Location East Harlem
Price $3728.66 ($916.56/mo. maintenance)
Square feet 860
Occupants DeBorah Gray (program assistant, Church World Service; colon hygienist/nutrition consultant, Cooper Longevity Center; assistant manager, Sisters Cuisine); Leslie Gray (freelance master carpenter); Kendel Gray (student, BMCC); Michael Willoughby (camp counselor)
You’ve got a traffic jam in the corner of the living room. [Leslie] These trucks are radio controlled. The Renegade hasn’t been run in a while—got to work on it. See this wall system? I built it around these fish tanks, kissing fish. [DeBorah] He likes to make things. [Leslie] I first thought about making the tanks into terrariums. But fish are more of an eye-catcher. They came from the old apartment with us. [DeBorah] We moved from hell to heaven. [Leslie] Just a few blocks away, 121st and Lexington, drug traffic right up the staircase. [DeBorah] Here we have a doorman. [Leslie] At first we were kind of skeptical. But he’s there 24 hours. [DeBorah] It’s a whole different way of thinking here.
I was just in Marcus Garvey Park across the street. There are all these flowers. People are sitting quietly under the heavy green trees, the sound of basketballs, ba-bom, ba-bom. This is a city-subsidized co-op. I called to see how much affordable housing like this has gone up. They said they’ve begun construction or rehabilitation on 204,000 units since ’87. There are income restrictions, depending on family size. Locals have preference on 30 percent of the apartments. I heard about the building when they broke ground in ’94. I was too late to get in for the lottery—so many people for 135 apartments. But some got to the final stages and backed out. Reverend Calvin O. Butts of the Abyssinian Baptist Church came and blessed my home. [Leslie] We’re both from Harlem. [DeBorah] I grew up in the projects. [Leslie] My grandfather had a shoeshine stand, Mr. Lee’s, 141st and Lenox. It was up for landmark status. If some people had done the right thing, it would still be there. When my parents moved from a tenement to Co-op City in ’69, I kept their old place for five years, put in some black lights, pillows. I had a turntable that played vertically. It was just a matter of weight systems. Then I’d entertain guests. [DeBorah] We hadn’t met yet. [Leslie] We met through my fraternity, a dance. The Order of the Feather. I was with the New York City Mission Society. [DeBorah] They get youth off the street. [Leslie] Best-kept secret in Harlem. [DeBorah] Now he’s moved up to the Order of the Bonnet. He made the bonnet and this lodge pole. They do the Eagle Dance during the ceremony.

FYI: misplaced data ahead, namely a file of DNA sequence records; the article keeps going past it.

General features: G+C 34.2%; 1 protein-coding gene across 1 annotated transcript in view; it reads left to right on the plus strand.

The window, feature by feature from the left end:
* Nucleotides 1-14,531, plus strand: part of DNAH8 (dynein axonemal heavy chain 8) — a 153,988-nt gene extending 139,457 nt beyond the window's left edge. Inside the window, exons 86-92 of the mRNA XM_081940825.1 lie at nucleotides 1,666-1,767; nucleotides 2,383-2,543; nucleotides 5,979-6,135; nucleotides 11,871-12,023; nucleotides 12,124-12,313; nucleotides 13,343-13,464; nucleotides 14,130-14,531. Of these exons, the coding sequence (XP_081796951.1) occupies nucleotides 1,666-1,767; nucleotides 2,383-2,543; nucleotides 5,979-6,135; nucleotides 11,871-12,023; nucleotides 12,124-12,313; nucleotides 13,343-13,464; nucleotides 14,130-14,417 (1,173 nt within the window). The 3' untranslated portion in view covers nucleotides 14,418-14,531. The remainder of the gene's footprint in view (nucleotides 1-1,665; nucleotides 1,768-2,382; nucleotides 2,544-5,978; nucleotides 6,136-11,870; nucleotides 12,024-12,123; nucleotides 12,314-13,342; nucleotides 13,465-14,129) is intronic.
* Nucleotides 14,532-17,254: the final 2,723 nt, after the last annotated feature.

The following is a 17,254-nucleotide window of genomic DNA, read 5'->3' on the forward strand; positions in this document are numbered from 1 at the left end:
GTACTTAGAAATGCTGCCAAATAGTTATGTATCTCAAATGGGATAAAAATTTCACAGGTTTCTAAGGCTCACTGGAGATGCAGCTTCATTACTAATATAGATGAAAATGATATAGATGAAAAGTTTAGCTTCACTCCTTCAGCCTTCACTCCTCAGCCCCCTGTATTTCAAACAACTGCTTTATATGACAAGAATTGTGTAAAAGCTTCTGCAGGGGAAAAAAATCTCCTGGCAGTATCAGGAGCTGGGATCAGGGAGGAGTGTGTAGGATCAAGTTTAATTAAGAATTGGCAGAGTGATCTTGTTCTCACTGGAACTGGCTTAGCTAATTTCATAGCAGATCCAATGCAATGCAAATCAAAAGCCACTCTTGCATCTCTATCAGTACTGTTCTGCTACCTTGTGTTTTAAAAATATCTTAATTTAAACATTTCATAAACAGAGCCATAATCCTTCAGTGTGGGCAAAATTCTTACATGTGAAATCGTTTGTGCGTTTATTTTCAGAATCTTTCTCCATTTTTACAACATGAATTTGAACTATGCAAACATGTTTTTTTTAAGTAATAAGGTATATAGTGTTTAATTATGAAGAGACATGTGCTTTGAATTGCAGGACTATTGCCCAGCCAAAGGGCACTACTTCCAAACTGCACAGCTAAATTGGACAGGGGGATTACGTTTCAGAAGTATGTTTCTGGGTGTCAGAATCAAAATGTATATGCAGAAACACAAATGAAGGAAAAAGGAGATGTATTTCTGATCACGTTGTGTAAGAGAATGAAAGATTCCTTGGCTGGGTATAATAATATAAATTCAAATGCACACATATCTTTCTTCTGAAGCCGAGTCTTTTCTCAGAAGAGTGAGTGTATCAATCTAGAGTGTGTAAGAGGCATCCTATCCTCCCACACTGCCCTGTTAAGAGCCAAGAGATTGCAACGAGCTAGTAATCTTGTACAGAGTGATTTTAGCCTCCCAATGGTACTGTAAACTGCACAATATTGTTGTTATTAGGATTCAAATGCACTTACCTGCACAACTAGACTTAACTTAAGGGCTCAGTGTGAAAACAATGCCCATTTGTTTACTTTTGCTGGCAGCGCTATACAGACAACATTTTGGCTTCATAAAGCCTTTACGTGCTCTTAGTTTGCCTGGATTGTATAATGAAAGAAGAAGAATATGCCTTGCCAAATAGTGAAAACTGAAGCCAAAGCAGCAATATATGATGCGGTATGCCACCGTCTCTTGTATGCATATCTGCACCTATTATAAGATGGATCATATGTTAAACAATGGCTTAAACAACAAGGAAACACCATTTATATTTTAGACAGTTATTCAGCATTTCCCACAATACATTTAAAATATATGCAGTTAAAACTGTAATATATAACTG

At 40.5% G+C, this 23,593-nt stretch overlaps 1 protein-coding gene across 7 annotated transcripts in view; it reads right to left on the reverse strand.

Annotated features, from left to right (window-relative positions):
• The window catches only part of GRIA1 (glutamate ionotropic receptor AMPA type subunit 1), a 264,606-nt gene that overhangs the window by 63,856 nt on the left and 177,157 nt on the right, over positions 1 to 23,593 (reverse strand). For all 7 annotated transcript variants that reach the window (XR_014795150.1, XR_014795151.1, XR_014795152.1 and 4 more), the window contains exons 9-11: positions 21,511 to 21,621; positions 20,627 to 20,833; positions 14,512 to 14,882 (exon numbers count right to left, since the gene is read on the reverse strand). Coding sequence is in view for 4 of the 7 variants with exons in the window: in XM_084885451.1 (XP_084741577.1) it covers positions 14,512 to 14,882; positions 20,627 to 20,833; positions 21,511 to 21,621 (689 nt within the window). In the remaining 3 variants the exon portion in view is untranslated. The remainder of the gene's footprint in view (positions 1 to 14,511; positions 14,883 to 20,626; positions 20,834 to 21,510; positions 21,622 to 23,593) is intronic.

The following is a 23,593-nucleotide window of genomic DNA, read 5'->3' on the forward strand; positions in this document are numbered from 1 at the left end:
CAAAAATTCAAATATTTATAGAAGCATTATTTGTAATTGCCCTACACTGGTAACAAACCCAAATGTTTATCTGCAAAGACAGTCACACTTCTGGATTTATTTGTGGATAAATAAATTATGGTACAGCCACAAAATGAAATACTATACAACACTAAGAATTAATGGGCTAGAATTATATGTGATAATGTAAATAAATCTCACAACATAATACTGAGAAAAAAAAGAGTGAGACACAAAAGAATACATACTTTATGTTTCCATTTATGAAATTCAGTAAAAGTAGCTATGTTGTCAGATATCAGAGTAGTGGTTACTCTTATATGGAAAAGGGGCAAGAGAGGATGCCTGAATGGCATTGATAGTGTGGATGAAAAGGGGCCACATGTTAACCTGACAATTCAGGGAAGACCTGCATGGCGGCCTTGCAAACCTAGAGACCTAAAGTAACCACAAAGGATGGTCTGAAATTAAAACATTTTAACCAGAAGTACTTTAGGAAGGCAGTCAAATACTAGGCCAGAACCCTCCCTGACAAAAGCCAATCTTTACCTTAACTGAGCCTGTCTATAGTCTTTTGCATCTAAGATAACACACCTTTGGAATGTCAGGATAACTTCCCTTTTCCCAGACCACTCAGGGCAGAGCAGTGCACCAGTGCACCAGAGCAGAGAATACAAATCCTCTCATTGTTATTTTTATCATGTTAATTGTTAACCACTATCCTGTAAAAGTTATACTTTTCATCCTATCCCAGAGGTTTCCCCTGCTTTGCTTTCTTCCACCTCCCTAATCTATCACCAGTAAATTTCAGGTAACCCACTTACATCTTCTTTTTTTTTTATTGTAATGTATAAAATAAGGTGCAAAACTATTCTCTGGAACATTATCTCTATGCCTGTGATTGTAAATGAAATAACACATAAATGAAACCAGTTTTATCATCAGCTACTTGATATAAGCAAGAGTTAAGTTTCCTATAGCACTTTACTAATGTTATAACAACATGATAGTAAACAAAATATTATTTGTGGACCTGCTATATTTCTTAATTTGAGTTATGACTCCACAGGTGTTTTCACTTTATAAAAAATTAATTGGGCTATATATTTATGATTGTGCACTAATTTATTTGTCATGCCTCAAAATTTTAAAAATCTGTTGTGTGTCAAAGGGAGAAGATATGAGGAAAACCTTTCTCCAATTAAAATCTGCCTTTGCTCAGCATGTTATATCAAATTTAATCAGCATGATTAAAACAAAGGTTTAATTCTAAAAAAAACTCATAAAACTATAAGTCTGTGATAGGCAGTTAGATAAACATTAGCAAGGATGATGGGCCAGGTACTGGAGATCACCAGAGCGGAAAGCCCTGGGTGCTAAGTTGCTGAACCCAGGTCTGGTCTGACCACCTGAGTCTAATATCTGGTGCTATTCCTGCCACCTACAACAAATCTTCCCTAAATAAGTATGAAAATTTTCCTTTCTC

I recently realized that all apartments—movie stars’, everybody’s—always have two things: remote-control devices and vitamin pills. You, too, like bread and water. Let’s go to your son’s room and see his action figures. Hundreds are on the bookshelf, about to charge. I hope that one with the pumpkin head doesn’t get us. Spiderman is on his back. If you touch one, he’ll know it. My son’s in California right now working on his rap artist career. I have another boy living with me this last year, Michael. He didn’t have any place to stay.
You’re pulling down a mysterious suitcase from the closet shelf. [Leslie] Marvel comics from 25 years. I refuse to get rid of them.
It’s the Phantasmal, half-plant, half-animal—all murderer! I got some autographed. The artwork’s not as great as it used to be. [DeBorah] Leslie makes clocks, too.
What are those wooden things shaped like pyramids? [Leslie] Banks. I made them with oak veneer. I close each one and date it.
A person would need dynamite. There’s no way to open them. Yes there is, but you have to come back to me.
This article from the Village Voice Archive was posted on August 28, 2001